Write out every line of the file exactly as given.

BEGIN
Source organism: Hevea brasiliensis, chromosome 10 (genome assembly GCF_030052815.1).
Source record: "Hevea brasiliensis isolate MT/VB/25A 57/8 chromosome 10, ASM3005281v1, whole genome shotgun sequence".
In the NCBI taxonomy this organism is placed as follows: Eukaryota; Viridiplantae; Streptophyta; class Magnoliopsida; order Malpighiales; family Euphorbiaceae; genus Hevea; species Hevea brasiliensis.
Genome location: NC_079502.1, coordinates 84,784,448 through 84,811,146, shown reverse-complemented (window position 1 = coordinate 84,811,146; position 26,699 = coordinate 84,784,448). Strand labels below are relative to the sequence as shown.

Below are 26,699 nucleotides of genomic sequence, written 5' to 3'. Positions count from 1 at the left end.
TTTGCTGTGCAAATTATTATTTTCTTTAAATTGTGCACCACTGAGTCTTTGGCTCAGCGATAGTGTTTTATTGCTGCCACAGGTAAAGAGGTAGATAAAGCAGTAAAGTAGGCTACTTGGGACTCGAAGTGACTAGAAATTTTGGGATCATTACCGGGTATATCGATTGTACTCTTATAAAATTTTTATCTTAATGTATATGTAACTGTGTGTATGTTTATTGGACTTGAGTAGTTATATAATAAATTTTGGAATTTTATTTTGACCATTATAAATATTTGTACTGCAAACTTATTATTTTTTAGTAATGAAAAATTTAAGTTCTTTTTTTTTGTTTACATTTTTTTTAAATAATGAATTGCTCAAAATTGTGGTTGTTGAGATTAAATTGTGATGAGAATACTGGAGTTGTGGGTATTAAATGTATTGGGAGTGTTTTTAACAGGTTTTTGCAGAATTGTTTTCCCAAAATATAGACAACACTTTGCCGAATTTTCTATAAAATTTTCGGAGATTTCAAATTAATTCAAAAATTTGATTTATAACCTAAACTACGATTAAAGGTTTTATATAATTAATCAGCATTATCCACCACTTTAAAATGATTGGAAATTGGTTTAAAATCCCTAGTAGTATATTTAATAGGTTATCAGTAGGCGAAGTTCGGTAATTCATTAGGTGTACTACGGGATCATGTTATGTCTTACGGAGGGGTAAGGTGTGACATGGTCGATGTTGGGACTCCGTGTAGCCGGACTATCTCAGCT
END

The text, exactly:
Source organism: Hevea brasiliensis, chromosome 10 (genome assembly GCF_030052815.1).
Source record: "Hevea brasiliensis isolate MT/VB/25A 57/8 chromosome 10, ASM3005281v1, whole genome shotgun sequence".
In the NCBI taxonomy this organism is placed as follows: Eukaryota; Viridiplantae; Streptophyta; class Magnoliopsida; order Malpighiales; family Euphorbiaceae; genus Hevea; species Hevea brasiliensis.
Genome location: NC_079502.1, coordinates 84,784,448 through 84,811,146, shown reverse-complemented (window position 1 = coordinate 84,811,146; position 26,699 = coordinate 84,784,448). Strand labels below are relative to the sequence as shown.

Below are 26,699 nucleotides of genomic sequence, written 5' to 3'. Positions count from 1 at the left end.
TTTGCTGTGCAAATTATTATTTTCTTTAAATTGTGCACCACTGAGTCTTTGGCTCAGCGATAGTGTTTTATTGCTGCCACAGGTAAAGAGGTAGATAAAGCAGTAAAGTAGGCTACTTGGGACTCGAAGTGACTAGAAATTTTGGGATCATTACCGGGTATATCGATTGTACTCTTATAAAATTTTTATCTTAATGTATATGTAACTGTGTGTATGTTTATTGGACTTGAGTAGTTATATAATAAATTTTGGAATTTTATTTTGACCATTATAAATATTTGTACTGCAAACTTATTATTTTTTAGTAATGAAAAATTTAAGTTCTTTTTTTTTGTTTACATTTTTTTTAAATAATGAATTGCTCAAAATTGTGGTTGTTGAGATTAAATTGTGATGAGAATACTGGAGTTGTGGGTATTAAATGTATTGGGAGTGTTTTTAACAGGTTTTTGCAGAATTGTTTTCCCAAAATATAGACAACACTTTGCCGAATTTTCTATAAAATTTTCGGAGATTTCAAATTAATTCAAAAATTTGATTTATAACCTAAACTACGATTAAAGGTTTTATATAATTAATCAGCATTATCCACCACTTTAAAATGATTGGAAATTGGTTTAAAATCCCTAGTAGTATATTTAATAGGTTATCAGTAGGCGAAGTTCGGTAATTCATTAGGTGTACTACGGGATCATGTTATGTCTTACGGAGGGGTAAGGTGTGACATGGTCGATGTTGGGACTCCGTGTAGCCGGACTATCTCAGCT